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Roofs, Roofers, Roofing - It's All Over My Head
Old 10-07-2010, 05:41 PM   #1
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Roofs, Roofers, Roofing - It's All Over My Head

We have a 20-year-old, 2-story house, with a 2-car garage and an asphalt shingle roof (aluminum soffits, wooden gutters) with a 20 year guarantee. Yes, the guarantee expired this year!! We are noticing signs of leakage in the garage and an upstairs bedroom. There was also a bit of ice damming during last winter's very severe snow period, which left some water patterns along the edge of one ceiling in one room.

Now we plan to interview at least 3 roofing companies about a) what they think needs to be done (fix or replace?) and what a replacement would cost. We will also ask for references, which I will check. What kinds of questions should we ask? What kinds of things should we be aware of and beware of? What might be (in your opinion) fair pricing for the work?

(I've mentioned in another thread, an outfit called Power Windows and Doors - they insisted they also do roofs -- that gave husband an estimate of $58K to replace the roof with one with a "lifetime guarantee." Husband said no thanks).

The house is basically a box, 1,500 square feet per floor, with an attached box of a garage - so, 2 simple pitched roofs. No skylights. There are no nearby trees to clog up the gutters with leaves. (If I can supply any other information that would help you give advice about the roof, please let me know).

Thanks,

Amethyst
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Old 10-07-2010, 05:48 PM   #2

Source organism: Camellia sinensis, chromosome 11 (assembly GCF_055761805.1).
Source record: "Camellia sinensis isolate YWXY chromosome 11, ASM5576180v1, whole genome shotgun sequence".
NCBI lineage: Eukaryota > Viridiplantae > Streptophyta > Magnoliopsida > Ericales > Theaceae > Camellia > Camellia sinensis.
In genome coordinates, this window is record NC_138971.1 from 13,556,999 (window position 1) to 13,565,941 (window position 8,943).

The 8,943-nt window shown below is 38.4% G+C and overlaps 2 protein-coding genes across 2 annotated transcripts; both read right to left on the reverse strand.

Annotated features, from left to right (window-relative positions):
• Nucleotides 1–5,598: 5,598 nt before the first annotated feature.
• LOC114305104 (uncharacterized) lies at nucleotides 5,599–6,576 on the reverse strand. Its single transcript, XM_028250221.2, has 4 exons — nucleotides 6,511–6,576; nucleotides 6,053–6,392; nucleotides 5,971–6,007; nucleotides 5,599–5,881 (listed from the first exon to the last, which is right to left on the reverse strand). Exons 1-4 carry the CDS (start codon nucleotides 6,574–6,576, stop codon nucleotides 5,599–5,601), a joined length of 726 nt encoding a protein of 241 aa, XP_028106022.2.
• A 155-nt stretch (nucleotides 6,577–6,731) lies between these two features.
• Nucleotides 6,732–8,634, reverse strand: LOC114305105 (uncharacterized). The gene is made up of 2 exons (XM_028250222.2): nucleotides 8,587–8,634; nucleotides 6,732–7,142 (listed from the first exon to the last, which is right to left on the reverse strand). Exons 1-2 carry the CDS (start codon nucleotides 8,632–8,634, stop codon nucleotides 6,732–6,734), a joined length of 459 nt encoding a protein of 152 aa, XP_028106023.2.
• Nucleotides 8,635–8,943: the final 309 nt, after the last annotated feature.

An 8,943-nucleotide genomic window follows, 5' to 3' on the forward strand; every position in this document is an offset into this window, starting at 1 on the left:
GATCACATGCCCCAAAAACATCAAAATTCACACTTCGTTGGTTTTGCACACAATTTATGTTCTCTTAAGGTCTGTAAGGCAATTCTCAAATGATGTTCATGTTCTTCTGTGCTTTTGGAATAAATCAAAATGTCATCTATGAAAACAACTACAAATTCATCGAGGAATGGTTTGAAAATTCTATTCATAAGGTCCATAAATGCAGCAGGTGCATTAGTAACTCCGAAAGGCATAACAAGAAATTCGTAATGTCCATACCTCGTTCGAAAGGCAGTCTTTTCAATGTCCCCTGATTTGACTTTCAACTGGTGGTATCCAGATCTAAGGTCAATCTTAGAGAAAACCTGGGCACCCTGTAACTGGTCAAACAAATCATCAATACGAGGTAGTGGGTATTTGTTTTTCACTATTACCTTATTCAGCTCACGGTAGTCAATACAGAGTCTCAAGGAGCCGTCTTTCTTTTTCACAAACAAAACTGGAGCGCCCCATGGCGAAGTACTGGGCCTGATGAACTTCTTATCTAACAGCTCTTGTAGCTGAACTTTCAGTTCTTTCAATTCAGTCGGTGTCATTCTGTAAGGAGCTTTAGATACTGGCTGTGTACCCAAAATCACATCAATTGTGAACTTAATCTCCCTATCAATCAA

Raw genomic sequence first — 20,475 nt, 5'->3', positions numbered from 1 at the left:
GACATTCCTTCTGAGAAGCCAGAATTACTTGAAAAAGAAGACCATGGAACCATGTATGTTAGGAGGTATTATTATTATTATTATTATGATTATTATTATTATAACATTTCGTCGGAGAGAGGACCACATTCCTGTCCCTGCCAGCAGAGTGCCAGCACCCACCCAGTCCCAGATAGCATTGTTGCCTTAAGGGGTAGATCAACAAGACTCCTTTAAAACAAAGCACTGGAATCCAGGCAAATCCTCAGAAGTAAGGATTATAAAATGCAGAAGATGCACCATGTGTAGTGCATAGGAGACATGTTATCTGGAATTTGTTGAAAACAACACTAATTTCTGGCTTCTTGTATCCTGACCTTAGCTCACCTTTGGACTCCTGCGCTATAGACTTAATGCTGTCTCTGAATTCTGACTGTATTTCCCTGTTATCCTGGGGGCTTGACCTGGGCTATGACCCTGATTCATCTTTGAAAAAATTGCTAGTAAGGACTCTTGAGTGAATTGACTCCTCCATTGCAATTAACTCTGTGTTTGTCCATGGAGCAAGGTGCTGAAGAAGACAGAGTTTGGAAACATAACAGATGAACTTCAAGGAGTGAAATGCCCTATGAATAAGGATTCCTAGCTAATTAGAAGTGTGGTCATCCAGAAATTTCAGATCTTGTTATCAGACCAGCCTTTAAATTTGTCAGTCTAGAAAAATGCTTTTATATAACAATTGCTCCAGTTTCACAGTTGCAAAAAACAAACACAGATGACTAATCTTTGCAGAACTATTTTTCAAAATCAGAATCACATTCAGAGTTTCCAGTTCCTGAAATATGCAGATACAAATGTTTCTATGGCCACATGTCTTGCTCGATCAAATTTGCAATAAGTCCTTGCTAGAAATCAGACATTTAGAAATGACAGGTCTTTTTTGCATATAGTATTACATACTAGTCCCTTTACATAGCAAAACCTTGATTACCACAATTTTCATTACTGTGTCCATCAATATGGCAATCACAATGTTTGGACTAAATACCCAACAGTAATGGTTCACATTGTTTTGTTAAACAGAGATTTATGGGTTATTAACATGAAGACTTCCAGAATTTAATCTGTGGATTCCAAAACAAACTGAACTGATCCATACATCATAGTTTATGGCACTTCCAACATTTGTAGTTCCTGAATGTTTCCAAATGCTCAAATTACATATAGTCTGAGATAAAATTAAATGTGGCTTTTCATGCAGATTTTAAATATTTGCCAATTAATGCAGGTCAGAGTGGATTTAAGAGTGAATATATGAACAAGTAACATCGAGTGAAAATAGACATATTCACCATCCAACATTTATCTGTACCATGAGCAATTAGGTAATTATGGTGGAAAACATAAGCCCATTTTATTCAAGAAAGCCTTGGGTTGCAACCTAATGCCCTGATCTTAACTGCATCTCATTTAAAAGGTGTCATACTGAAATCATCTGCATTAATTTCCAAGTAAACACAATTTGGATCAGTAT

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If your roof is 20 years old, I'd say replace.

Around here, 1500 sq/ft of new asphalt roof would be closer to $5K than $58K. All 3 estimates should be similar, I'd be wary if one is much higher or lower. That said, I haven't priced a roof in many years. Ask for references, business license & proof of insurance. You might think of upgrading your attic ventilation. Re-roofing is the time.
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Old 10-07-2010, 05:52 PM   #3
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It looks like our house is pretty similar to yours, basically a 2-story box, 1,250 sq.ft. per floor with an attached box of a 2-car garage. So two simple pitched roofs, no skylights. We picked asphalt shingles with a 20 year guarantee.

Estimates: from $6,000 to $12,000. We ended up paying around $11,000 3 years ago IIRC (including $1,000 for gutterguard installation).
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Old 10-07-2010, 06:03 PM   #4
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If your roof is 20 years old, it needs to be replaced. There's a reason for the warranty, they have the life time figured out pretty tight.

When you get a new roof, they can cover the old one. If they can do that it should be a little cheaper. If the one you have is already a roof-over, they'll need to do a tear off, which is what it sounds like. A little more expensive, but no big deal. Unless, of course, they have to replace the wood under the roof. Even then, there's no possibility of it coming in a $58K. It's just not that big a job.

As I said in the other thread, call Shiner Roofing for a quote. They did a good job for us. I can't guarantee they'll be the cheapest, but they seemed honest. They'll at least put you in the ballpark of a reasonable cost.

Ask neighbors and friends for suggestions for quotes. Get 3 or 5 or so. A new roof really isn't a big deal, shouldn't take more than a day or so for a small job like yours.